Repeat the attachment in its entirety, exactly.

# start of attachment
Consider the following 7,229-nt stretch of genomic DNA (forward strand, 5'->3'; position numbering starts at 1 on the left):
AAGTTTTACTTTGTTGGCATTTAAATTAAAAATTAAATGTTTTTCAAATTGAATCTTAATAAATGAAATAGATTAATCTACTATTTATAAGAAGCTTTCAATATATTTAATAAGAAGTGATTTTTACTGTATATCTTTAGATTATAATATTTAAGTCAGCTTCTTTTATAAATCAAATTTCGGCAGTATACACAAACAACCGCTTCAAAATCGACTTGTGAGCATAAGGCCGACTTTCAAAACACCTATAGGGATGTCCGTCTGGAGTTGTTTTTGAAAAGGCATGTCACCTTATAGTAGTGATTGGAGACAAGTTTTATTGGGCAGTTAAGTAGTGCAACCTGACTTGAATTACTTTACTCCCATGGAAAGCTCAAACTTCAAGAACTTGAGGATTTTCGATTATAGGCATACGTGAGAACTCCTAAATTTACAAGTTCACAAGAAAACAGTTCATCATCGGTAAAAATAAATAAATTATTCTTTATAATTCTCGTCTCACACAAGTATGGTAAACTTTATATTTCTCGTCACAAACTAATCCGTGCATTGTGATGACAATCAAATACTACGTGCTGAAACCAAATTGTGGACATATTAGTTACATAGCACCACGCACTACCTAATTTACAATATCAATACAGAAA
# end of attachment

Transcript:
Consider the following 7,229-nt stretch of genomic DNA (forward strand, 5'->3'; position numbering starts at 1 on the left):
AAGTTTTACTTTGTTGGCATTTAAATTAAAAATTAAATGTTTTTCAAATTGAATCTTAATAAATGAAATAGATTAATCTACTATTTATAAGAAGCTTTCAATATATTTAATAAGAAGTGATTTTTACTGTATATCTTTAGATTATAATATTTAAGTCAGCTTCTTTTATAAATCAAATTTCGGCAGTATACACAAACAACCGCTTCAAAATCGACTTGTGAGCATAAGGCCGACTTTCAAAACACCTATAGGGATGTCCGTCTGGAGTTGTTTTTGAAAAGGCATGTCACCTTATAGTAGTGATTGGAGACAAGTTTTATTGGGCAGTTAAGTAGTGCAACCTGACTTGAATTACTTTACTCCCATGGAAAGCTCAAACTTCAAGAACTTGAGGATTTTCGATTATAGGCATACGTGAGAACTCCTAAATTTACAAGTTCACAAGAAAACAGTTCATCATCGGTAAAAATAAATAAATTATTCTTTATAATTCTCGTCTCACACAAGTATGGTAAACTTTATATTTCTCGTCACAAACTAATCCGTGCATTGTGATGACAATCAAATACTACGTGCTGAAACCAAATTGTGGACATATTAGTTACATAGCACCACGCACTACCTAATTTACAATATCAATACAGAAA